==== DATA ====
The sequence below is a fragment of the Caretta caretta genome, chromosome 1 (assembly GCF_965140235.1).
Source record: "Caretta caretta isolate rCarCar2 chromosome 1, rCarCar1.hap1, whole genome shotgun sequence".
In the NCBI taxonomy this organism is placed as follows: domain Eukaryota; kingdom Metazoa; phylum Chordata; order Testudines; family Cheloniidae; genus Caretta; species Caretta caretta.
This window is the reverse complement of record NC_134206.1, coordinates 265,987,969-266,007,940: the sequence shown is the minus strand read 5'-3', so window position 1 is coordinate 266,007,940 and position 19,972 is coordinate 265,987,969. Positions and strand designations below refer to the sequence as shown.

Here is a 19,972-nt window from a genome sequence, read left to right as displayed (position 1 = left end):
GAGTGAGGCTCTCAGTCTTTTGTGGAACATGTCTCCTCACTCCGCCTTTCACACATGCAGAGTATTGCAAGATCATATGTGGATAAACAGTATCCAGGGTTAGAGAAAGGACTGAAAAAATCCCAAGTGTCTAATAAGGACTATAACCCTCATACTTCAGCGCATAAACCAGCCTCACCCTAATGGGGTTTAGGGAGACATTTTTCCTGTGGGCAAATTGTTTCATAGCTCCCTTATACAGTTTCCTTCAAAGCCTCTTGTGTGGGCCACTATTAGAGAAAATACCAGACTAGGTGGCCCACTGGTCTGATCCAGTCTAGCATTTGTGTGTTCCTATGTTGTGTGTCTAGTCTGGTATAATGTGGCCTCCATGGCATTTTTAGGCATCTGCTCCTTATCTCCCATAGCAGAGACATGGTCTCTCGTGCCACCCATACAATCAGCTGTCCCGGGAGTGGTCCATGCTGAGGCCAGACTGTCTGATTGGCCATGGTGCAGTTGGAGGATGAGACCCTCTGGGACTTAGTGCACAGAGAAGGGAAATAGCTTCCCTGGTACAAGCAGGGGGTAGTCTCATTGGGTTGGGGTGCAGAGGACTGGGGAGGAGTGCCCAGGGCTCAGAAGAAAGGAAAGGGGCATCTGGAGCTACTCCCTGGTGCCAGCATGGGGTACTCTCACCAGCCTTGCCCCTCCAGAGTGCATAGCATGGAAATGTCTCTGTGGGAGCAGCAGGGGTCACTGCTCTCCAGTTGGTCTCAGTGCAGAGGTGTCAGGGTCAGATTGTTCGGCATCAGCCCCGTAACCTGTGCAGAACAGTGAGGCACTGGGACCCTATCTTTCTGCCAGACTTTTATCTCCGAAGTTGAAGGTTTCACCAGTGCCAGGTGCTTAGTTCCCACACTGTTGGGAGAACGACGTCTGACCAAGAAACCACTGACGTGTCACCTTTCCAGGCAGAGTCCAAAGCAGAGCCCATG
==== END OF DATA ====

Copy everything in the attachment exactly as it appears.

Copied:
The sequence below is a fragment of the Caretta caretta genome, chromosome 1 (assembly GCF_965140235.1).
Source record: "Caretta caretta isolate rCarCar2 chromosome 1, rCarCar1.hap1, whole genome shotgun sequence".
In the NCBI taxonomy this organism is placed as follows: domain Eukaryota; kingdom Metazoa; phylum Chordata; order Testudines; family Cheloniidae; genus Caretta; species Caretta caretta.
This window is the reverse complement of record NC_134206.1, coordinates 265,987,969-266,007,940: the sequence shown is the minus strand read 5'-3', so window position 1 is coordinate 266,007,940 and position 19,972 is coordinate 265,987,969. Positions and strand designations below refer to the sequence as shown.

Here is a 19,972-nt window from a genome sequence, read left to right as displayed (position 1 = left end):
GAGTGAGGCTCTCAGTCTTTTGTGGAACATGTCTCCTCACTCCGCCTTTCACACATGCAGAGTATTGCAAGATCATATGTGGATAAACAGTATCCAGGGTTAGAGAAAGGACTGAAAAAATCCCAAGTGTCTAATAAGGACTATAACCCTCATACTTCAGCGCATAAACCAGCCTCACCCTAATGGGGTTTAGGGAGACATTTTTCCTGTGGGCAAATTGTTTCATAGCTCCCTTATACAGTTTCCTTCAAAGCCTCTTGTGTGGGCCACTATTAGAGAAAATACCAGACTAGGTGGCCCACTGGTCTGATCCAGTCTAGCATTTGTGTGTTCCTATGTTGTGTGTCTAGTCTGGTATAATGTGGCCTCCATGGCATTTTTAGGCATCTGCTCCTTATCTCCCATAGCAGAGACATGGTCTCTCGTGCCACCCATACAATCAGCTGTCCCGGGAGTGGTCCATGCTGAGGCCAGACTGTCTGATTGGCCATGGTGCAGTTGGAGGATGAGACCCTCTGGGACTTAGTGCACAGAGAAGGGAAATAGCTTCCCTGGTACAAGCAGGGGGTAGTCTCATTGGGTTGGGGTGCAGAGGACTGGGGAGGAGTGCCCAGGGCTCAGAAGAAAGGAAAGGGGCATCTGGAGCTACTCCCTGGTGCCAGCATGGGGTACTCTCACCAGCCTTGCCCCTCCAGAGTGCATAGCATGGAAATGTCTCTGTGGGAGCAGCAGGGGTCACTGCTCTCCAGTTGGTCTCAGTGCAGAGGTGTCAGGGTCAGATTGTTCGGCATCAGCCCCGTAACCTGTGCAGAACAGTGAGGCACTGGGACCCTATCTTTCTGCCAGACTTTTATCTCCGAAGTTGAAGGTTTCACCAGTGCCAGGTGCTTAGTTCCCACACTGTTGGGAGAACGACGTCTGACCAAGAAACCACTGACGTGTCACCTTTCCAGGCAGAGTCCAAAGCAGAGCCCATG